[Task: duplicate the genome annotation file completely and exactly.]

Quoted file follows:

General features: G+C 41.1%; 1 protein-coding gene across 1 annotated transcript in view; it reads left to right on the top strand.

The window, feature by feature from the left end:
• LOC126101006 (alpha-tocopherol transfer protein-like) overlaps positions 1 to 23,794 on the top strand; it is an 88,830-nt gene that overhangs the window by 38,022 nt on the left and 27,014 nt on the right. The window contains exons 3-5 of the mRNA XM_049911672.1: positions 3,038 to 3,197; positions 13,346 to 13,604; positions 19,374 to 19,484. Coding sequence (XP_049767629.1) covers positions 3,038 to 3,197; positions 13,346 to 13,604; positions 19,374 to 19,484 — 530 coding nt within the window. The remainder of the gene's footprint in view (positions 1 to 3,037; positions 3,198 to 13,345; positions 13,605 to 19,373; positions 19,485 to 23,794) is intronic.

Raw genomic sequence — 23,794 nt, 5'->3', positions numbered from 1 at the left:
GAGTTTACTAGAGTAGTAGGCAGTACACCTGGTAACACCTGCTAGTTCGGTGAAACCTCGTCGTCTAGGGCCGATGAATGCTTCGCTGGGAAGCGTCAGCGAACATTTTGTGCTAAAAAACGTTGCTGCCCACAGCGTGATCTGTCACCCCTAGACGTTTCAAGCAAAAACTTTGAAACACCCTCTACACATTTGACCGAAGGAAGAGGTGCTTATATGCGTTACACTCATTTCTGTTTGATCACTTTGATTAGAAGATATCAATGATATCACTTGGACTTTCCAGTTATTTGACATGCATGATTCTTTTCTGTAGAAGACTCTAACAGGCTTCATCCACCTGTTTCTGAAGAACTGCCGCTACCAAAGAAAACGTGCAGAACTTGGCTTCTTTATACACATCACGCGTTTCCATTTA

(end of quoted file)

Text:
General features: G+C 41.1%; 1 protein-coding gene across 1 annotated transcript in view; it reads left to right on the top strand.

The window, feature by feature from the left end:
• LOC126101006 (alpha-tocopherol transfer protein-like) overlaps positions 1 to 23,794 on the top strand; it is an 88,830-nt gene that overhangs the window by 38,022 nt on the left and 27,014 nt on the right. The window contains exons 3-5 of the mRNA XM_049911672.1: positions 3,038 to 3,197; positions 13,346 to 13,604; positions 19,374 to 19,484. Coding sequence (XP_049767629.1) covers positions 3,038 to 3,197; positions 13,346 to 13,604; positions 19,374 to 19,484 — 530 coding nt within the window. The remainder of the gene's footprint in view (positions 1 to 3,037; positions 3,198 to 13,345; positions 13,605 to 19,373; positions 19,485 to 23,794) is intronic.

Raw genomic sequence — 23,794 nt, 5'->3', positions numbered from 1 at the left:
GAGTTTACTAGAGTAGTAGGCAGTACACCTGGTAACACCTGCTAGTTCGGTGAAACCTCGTCGTCTAGGGCCGATGAATGCTTCGCTGGGAAGCGTCAGCGAACATTTTGTGCTAAAAAACGTTGCTGCCCACAGCGTGATCTGTCACCCCTAGACGTTTCAAGCAAAAACTTTGAAACACCCTCTACACATTTGACCGAAGGAAGAGGTGCTTATATGCGTTACACTCATTTCTGTTTGATCACTTTGATTAGAAGATATCAATGATATCACTTGGACTTTCCAGTTATTTGACATGCATGATTCTTTTCTGTAGAAGACTCTAACAGGCTTCATCCACCTGTTTCTGAAGAACTGCCGCTACCAAAGAAAACGTGCAGAACTTGGCTTCTTTATACACATCACGCGTTTCCATTTA